Alexandre Gustave Eiffel was a French civil engineer and architect. He is best known for the world-famous Eiffel Tower, built for the 1889 Universal Exposition in Paris, and his contribution to building the Statue of Liberty in New York. After his retirement from engineering, Eiffel focused on research into meteorology and aerodynamics, and making significant contributions in both fields.
Gustave Eiffel was born in France, in the Côte-d'Or on December 15, 1832, the first child of Catherine-Mélanie (née Moneuse) and Alexandre Bönickhausen. He was a descendant of Jean-René Bönickhausen, who had emigrated from the German town of Marmagen and settled in Paris at the beginning of the 18th century. The family adopted the name Eiffel as a reference to the Eifel mountains in the region from which they had come. Although the family always used the name Eiffel, Gustave's name was registered at birth as Bönickhausen, and was not officially changed to Eiffel until 1880.
Eiffel went on to attend the Collège Sainte-Barbe in Paris, to prepare for the difficult entrance exams set by engineering colleges in France, and qualified for entry to two of the most prestigious schools – École polytechnique and École Centrale des Arts et Manufactures – and ultimately entered the latter. During his second year he chose to specialize in chemistry, and graduated ranking at 13th place out of 80 candidates in 1855.
After graduation from the College of Art and Manufacturing in 1855, Eiffel began to specialize in metal construction, especially bridges. He directed the erection of an iron bridge at Bordeaux in 1858, followed by several others, and designed the lofty, arched Gallery of Machines for the Paris Exhibition of 1867. In 1877 he bridged the Douro River at Oporto, Port. , with a 525-foot (160-metre) steel arch, which he followed with an even greater arch of the same type, the 540-foot (162-metre) span Garabit viaduct over the Truyère River in southern France, for many years the highest bridge in the world, 400 feet (120 m) over the stream. He designed the movable dome of the observatory at Nice and the framework of the Statue of Liberty in New York Harbor.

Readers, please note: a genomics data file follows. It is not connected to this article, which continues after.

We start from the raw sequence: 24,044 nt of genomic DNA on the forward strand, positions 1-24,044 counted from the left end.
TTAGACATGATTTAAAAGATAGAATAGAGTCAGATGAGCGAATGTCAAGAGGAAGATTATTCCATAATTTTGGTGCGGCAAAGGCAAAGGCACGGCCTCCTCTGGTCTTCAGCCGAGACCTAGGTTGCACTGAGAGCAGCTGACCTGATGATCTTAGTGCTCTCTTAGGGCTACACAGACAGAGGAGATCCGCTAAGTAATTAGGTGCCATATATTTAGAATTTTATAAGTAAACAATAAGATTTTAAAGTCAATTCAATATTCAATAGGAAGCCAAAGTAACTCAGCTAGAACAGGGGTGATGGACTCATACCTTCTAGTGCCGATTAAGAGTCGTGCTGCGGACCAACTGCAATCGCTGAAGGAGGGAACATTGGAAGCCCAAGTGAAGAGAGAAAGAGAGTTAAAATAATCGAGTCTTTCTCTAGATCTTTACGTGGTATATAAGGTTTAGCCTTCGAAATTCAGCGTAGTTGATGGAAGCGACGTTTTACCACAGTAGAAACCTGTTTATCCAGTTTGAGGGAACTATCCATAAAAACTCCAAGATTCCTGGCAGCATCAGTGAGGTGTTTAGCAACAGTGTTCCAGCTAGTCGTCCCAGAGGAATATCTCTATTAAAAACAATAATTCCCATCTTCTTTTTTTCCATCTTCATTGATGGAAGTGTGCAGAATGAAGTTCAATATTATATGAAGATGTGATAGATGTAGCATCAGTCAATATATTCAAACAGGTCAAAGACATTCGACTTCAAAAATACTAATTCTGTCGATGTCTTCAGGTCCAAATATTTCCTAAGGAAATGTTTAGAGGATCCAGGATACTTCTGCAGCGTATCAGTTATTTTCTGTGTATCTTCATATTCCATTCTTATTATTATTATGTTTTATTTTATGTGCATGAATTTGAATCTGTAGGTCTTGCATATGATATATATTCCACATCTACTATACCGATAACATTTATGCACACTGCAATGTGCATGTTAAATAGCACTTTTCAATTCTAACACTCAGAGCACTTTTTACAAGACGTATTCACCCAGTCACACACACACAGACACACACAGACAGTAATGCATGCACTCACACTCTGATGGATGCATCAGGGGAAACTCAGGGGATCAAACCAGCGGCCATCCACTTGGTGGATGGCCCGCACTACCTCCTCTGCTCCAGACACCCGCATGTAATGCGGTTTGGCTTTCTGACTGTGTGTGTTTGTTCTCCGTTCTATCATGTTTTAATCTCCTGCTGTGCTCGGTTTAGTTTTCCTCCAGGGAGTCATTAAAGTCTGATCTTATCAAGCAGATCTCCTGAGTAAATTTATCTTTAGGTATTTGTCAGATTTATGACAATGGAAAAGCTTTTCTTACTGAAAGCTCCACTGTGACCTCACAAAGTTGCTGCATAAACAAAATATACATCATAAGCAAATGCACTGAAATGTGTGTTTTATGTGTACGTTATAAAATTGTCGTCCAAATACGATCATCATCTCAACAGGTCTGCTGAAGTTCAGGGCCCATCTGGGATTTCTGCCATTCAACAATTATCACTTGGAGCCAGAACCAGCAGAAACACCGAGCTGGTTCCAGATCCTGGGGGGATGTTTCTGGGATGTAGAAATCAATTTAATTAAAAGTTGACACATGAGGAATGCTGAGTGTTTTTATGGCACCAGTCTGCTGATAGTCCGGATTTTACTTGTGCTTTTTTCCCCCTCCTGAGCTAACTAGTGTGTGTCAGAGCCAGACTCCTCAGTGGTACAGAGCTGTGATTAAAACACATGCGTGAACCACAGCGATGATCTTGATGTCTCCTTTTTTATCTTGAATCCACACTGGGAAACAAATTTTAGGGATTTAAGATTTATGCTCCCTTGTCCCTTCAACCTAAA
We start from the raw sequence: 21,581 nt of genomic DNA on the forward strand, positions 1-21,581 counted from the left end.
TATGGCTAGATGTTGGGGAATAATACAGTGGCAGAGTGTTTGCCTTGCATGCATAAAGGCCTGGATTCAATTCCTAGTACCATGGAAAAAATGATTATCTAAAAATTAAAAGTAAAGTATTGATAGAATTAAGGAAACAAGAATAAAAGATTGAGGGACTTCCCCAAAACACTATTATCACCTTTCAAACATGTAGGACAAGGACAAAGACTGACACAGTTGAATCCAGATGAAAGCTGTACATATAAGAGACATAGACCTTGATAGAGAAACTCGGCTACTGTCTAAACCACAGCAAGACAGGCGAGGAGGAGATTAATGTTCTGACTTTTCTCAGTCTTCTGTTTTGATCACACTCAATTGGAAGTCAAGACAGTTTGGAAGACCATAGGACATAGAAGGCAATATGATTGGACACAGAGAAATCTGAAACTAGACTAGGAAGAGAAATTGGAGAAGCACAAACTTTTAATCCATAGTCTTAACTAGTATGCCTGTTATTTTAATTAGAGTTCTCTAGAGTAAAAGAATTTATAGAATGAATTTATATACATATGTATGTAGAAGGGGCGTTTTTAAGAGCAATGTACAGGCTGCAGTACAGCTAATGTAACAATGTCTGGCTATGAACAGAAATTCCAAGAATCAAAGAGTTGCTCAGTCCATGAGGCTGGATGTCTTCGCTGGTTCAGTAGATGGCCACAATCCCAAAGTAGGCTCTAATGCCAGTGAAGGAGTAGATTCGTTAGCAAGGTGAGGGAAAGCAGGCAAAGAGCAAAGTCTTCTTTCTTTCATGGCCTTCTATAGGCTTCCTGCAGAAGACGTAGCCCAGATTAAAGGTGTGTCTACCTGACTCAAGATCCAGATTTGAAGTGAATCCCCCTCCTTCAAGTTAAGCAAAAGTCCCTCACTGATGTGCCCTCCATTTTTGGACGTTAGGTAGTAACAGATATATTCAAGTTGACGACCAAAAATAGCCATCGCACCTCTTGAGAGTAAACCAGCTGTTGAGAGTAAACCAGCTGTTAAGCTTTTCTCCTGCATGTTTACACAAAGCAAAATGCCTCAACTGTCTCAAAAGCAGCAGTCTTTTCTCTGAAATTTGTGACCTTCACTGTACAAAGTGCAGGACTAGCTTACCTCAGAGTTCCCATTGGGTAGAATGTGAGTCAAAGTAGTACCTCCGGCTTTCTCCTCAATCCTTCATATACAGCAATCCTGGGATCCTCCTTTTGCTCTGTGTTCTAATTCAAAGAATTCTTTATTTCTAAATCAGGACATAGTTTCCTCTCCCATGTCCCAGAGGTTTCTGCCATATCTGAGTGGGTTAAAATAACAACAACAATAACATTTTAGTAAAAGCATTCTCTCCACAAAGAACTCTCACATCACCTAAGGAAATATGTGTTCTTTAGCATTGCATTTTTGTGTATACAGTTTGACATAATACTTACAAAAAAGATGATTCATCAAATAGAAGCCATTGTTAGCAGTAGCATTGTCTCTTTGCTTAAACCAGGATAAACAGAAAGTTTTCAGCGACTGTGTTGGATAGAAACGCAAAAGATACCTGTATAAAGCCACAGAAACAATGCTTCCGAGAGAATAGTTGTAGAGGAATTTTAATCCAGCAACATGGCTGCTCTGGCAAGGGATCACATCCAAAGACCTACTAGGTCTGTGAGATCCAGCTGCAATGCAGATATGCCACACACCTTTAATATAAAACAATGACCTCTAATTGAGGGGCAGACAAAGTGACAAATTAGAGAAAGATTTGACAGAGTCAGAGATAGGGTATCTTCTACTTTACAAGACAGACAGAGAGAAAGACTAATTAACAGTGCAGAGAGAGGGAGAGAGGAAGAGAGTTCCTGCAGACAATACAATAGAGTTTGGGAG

Eiffel startled the world with the construction of the Eiffel Tower (1887–89), which brought him the nickname “magician of iron. ” It also directed his interest to problems of aerodynamics, and he used the tower for a number of experiments. At Auteuil, outside Paris, he built the first aerodynamic laboratory, where he continued to work throughout World War I; in 1921 he gave the laboratory to the state.
"Not only the art of the modern engineer, but also the century of Industry and Science in which we are living, and for which the way was prepared by the great scientific movement of the eighteenth century and by the Revolution of 1789, to which this monument will be built as an expression of France's gratitude. "
He got married to Marie Gaudelet on July 8th, 1862. The couple remained married for fifteen years and had five children together (three girls, and two boys) before Marie caught pneumonia and died in 1887. Gustave never married again.